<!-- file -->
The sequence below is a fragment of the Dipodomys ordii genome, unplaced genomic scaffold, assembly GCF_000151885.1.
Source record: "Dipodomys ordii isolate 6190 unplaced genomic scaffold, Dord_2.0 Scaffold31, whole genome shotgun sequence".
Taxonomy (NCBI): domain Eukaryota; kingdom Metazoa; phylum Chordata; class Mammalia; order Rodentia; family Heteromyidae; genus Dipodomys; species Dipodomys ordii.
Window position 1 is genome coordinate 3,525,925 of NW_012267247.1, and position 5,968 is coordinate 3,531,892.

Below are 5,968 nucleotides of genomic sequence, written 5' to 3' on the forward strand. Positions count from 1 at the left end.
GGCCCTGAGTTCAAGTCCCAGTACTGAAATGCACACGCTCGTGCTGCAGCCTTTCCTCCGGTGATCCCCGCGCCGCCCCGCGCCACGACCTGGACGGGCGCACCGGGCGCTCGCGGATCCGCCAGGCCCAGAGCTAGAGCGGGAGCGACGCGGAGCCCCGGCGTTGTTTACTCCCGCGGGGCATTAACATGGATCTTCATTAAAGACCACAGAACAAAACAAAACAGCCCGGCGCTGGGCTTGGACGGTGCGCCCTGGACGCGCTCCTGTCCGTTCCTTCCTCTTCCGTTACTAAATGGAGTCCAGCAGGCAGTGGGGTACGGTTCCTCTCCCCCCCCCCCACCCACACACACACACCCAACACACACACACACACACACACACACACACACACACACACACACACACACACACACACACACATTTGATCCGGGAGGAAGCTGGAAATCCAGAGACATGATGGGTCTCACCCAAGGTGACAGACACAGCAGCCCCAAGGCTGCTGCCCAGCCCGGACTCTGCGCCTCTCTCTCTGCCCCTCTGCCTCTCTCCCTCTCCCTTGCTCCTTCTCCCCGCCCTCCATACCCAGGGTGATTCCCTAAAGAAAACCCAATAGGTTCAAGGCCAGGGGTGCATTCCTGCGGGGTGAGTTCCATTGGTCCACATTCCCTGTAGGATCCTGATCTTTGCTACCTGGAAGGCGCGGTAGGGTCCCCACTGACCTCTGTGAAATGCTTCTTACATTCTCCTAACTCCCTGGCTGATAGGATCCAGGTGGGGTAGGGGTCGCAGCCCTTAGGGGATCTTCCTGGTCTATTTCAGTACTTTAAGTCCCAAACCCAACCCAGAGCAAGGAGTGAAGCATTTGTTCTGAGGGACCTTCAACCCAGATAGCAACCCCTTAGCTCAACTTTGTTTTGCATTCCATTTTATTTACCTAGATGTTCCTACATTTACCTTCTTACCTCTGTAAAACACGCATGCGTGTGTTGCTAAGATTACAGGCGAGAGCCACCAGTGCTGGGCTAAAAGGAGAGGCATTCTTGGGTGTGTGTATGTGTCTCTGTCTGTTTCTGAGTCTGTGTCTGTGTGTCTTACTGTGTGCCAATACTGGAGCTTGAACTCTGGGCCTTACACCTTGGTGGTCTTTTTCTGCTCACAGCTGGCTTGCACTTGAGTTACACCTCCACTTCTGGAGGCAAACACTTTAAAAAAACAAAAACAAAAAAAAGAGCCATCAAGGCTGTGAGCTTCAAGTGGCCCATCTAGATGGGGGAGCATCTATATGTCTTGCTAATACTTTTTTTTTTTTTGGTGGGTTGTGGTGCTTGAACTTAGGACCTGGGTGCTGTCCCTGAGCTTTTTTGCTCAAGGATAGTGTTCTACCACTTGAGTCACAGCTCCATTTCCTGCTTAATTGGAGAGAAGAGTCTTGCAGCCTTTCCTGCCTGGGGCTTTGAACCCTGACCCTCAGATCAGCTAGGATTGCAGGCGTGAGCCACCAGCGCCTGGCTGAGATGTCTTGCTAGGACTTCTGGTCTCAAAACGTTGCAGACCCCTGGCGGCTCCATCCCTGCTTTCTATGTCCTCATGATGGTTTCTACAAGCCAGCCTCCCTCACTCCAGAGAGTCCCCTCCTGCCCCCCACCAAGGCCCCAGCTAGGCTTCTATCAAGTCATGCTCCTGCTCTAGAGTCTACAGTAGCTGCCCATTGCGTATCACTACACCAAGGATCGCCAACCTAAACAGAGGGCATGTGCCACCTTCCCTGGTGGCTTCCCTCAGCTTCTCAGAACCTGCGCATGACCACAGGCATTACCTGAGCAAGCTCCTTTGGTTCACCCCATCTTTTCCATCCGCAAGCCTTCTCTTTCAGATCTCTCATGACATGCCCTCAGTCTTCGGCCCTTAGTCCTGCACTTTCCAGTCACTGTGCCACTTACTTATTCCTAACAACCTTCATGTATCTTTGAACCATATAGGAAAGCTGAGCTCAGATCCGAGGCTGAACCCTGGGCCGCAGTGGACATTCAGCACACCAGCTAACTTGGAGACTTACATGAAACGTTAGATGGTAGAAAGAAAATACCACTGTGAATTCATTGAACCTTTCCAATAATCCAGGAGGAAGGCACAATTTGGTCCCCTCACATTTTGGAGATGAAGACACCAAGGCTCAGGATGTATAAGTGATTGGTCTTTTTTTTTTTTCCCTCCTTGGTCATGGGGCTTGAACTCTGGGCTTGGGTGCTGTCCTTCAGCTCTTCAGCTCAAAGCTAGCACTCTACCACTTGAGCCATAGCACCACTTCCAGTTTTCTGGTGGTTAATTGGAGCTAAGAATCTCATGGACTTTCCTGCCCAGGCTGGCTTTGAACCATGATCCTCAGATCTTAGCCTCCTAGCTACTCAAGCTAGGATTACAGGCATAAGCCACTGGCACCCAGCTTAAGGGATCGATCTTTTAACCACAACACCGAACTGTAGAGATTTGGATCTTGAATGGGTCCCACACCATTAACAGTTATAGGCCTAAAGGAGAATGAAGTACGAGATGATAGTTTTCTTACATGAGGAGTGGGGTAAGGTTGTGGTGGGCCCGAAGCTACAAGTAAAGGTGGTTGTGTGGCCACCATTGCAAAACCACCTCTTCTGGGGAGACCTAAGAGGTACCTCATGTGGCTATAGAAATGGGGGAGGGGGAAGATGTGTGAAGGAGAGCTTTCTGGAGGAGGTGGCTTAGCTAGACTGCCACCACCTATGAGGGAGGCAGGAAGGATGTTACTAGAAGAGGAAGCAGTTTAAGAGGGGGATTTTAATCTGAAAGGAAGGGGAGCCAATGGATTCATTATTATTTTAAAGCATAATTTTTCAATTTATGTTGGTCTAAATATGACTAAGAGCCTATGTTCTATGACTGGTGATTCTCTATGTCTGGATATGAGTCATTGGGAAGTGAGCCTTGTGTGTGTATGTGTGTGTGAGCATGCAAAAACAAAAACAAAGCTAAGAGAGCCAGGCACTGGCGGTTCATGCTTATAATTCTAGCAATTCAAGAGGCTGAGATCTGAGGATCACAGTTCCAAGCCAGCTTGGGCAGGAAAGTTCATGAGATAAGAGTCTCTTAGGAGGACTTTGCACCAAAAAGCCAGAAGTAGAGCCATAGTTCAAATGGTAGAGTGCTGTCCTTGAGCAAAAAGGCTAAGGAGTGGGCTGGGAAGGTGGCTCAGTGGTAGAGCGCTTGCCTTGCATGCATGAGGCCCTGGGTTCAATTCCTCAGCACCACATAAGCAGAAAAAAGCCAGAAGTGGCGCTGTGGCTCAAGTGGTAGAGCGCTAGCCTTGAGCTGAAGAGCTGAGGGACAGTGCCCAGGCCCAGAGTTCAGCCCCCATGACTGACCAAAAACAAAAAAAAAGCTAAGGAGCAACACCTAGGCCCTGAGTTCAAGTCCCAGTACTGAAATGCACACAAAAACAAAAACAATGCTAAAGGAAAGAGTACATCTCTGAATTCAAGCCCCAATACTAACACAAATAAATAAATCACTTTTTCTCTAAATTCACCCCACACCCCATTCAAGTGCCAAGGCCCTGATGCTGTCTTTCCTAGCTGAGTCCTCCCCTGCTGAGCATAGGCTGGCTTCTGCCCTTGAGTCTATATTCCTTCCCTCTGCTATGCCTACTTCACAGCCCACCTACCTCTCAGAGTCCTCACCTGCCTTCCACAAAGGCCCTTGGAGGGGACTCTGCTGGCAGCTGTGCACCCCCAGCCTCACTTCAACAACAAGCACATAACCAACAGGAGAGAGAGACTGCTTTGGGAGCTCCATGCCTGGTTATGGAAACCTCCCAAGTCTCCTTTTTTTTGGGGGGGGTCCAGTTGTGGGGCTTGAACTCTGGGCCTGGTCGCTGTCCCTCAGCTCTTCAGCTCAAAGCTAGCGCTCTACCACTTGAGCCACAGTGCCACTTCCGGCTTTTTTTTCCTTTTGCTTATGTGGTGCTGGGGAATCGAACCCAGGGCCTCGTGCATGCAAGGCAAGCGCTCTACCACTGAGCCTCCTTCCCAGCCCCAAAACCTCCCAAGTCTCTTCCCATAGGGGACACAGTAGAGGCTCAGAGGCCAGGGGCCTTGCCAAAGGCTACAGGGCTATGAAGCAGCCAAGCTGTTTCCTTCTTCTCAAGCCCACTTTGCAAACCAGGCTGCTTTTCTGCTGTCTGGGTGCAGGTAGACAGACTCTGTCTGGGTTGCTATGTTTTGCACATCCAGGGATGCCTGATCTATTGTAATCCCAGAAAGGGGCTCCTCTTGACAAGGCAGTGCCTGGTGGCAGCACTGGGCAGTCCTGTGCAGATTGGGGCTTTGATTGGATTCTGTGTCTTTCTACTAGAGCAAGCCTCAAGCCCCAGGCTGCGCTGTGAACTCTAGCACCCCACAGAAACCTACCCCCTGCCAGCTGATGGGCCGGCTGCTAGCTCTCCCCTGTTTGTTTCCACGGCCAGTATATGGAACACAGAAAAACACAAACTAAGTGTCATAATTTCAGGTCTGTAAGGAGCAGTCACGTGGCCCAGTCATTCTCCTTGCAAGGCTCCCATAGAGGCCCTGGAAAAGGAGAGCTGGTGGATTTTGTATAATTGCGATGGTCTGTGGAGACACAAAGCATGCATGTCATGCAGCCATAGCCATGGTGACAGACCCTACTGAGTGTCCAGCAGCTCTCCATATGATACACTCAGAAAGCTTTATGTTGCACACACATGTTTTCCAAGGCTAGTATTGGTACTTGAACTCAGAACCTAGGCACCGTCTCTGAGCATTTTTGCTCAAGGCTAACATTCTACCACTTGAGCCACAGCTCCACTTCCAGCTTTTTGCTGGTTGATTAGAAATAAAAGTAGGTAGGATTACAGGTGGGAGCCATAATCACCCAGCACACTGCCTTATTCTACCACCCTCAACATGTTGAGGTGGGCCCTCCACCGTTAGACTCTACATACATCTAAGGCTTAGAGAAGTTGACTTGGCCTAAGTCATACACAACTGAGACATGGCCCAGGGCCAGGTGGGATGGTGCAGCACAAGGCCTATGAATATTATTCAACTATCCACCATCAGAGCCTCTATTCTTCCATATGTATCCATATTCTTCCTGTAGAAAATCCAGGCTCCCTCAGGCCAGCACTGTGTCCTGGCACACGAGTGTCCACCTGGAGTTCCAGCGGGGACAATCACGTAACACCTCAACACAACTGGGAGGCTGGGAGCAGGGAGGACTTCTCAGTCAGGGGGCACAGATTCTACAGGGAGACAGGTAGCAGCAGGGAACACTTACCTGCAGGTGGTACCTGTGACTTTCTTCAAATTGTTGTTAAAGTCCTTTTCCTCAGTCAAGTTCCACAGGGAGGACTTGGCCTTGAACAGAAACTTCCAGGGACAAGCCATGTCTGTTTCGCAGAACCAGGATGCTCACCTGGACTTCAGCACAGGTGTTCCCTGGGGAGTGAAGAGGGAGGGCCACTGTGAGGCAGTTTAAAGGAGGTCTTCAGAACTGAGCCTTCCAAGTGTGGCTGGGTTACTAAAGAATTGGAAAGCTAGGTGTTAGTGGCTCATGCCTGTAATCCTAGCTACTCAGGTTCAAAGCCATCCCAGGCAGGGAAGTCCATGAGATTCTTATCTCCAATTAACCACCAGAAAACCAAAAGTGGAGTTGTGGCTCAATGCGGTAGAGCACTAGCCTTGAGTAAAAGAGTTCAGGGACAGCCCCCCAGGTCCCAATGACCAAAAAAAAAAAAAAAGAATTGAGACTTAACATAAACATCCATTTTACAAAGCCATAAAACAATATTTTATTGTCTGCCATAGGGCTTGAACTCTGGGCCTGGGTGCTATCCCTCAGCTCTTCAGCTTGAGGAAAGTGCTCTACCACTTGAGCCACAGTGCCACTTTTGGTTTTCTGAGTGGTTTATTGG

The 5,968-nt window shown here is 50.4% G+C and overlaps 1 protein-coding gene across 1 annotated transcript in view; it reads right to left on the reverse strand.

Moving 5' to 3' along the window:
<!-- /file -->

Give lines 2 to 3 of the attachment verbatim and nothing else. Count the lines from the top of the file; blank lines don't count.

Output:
Source record: "Dipodomys ordii isolate 6190 unplaced genomic scaffold, Dord_2.0 Scaffold31, whole genome shotgun sequence".
Taxonomy (NCBI): domain Eukaryota; kingdom Metazoa; phylum Chordata; class Mammalia; order Rodentia; family Heteromyidae; genus Dipodomys; species Dipodomys ordii.